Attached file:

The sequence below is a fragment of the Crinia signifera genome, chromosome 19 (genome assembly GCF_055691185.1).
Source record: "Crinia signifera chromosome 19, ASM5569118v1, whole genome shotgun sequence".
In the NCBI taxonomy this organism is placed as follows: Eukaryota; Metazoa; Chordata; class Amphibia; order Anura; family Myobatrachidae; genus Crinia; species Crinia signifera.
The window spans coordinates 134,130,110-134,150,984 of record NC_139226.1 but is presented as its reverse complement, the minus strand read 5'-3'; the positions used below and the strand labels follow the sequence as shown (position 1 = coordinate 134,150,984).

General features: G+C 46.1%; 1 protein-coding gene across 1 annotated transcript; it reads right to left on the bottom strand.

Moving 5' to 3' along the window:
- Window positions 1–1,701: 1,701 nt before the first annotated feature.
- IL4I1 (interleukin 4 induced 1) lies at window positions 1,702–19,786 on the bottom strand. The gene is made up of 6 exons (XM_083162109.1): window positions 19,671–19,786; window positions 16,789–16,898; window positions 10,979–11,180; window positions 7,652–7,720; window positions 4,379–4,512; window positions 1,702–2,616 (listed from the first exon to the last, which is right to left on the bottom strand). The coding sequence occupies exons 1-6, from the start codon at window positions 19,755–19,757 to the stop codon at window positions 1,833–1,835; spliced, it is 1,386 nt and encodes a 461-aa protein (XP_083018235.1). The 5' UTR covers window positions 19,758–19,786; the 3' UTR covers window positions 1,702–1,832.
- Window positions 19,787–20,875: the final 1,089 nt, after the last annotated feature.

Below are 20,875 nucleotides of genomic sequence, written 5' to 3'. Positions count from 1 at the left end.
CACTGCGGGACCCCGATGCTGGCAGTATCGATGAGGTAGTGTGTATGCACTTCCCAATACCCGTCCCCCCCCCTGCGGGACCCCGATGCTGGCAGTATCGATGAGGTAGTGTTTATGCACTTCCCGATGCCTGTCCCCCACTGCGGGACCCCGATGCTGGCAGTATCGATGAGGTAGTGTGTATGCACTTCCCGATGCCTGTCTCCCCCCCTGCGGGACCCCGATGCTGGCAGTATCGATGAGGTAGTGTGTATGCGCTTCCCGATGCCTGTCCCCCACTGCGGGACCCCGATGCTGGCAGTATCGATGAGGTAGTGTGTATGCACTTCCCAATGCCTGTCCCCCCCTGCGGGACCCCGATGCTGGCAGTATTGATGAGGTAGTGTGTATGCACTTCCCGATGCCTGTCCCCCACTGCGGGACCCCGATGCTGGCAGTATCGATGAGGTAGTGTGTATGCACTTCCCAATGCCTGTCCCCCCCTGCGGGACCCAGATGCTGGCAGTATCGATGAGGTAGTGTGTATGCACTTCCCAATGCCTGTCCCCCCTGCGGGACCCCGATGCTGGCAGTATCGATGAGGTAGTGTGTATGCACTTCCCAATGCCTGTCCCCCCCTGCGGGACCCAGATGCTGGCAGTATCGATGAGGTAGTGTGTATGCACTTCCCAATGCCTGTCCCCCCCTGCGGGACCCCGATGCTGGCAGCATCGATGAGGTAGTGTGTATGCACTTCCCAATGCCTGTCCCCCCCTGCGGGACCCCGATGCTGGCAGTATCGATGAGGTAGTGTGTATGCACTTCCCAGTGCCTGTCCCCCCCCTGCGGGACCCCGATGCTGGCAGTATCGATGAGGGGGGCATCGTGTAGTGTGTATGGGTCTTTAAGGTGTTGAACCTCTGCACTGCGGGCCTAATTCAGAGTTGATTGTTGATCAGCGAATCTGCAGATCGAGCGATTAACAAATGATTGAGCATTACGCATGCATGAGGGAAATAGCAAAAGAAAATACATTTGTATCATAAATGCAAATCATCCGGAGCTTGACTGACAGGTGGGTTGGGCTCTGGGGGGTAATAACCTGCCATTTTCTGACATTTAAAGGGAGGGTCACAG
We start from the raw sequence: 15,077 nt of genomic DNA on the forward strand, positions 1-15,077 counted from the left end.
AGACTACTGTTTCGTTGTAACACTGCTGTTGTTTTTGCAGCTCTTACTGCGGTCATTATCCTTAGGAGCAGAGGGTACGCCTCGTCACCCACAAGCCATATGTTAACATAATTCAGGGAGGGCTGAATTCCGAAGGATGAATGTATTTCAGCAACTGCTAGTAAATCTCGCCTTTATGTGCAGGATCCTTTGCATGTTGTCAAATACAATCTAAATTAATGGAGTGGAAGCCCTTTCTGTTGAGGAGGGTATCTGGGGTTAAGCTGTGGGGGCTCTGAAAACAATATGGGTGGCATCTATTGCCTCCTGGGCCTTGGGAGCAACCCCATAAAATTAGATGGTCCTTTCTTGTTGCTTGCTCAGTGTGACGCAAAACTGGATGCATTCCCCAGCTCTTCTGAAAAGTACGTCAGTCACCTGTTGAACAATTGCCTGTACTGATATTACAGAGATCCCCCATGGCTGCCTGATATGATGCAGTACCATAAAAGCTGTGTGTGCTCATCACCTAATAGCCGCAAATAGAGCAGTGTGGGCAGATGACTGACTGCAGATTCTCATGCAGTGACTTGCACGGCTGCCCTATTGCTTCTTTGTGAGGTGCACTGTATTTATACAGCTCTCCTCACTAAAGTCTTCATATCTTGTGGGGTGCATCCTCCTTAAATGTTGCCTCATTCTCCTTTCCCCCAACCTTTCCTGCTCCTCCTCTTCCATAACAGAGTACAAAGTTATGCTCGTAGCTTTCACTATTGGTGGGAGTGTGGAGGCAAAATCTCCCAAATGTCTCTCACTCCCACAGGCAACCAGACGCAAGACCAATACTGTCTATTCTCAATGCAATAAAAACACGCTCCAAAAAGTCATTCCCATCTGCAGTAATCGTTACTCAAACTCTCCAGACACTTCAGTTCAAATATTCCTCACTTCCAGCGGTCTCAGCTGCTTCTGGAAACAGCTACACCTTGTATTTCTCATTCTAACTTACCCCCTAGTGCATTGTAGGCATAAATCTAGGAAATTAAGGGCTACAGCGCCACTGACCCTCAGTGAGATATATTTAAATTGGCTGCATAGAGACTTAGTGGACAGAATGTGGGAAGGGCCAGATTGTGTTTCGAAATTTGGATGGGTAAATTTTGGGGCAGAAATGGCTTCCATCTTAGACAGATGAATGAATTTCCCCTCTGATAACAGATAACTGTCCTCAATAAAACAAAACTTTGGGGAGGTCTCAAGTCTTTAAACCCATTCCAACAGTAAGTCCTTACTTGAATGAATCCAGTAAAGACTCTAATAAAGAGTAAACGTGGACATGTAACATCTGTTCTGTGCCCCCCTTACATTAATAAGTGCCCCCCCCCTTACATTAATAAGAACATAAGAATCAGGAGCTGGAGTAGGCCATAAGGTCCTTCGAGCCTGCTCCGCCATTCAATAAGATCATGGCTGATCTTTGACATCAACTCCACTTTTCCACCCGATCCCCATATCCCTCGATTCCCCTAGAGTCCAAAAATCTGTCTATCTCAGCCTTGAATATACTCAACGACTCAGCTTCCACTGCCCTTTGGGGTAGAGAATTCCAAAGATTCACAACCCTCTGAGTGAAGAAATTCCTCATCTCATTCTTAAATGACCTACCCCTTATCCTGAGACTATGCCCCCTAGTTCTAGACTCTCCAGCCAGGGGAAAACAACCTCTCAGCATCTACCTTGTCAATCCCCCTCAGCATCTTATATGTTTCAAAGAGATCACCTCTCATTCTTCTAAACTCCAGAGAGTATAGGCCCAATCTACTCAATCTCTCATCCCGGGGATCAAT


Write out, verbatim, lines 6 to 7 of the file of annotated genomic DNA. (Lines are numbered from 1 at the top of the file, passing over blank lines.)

Moving 5' to 3' along the window:
- Window positions 1–1,701: 1,701 nt before the first annotated feature.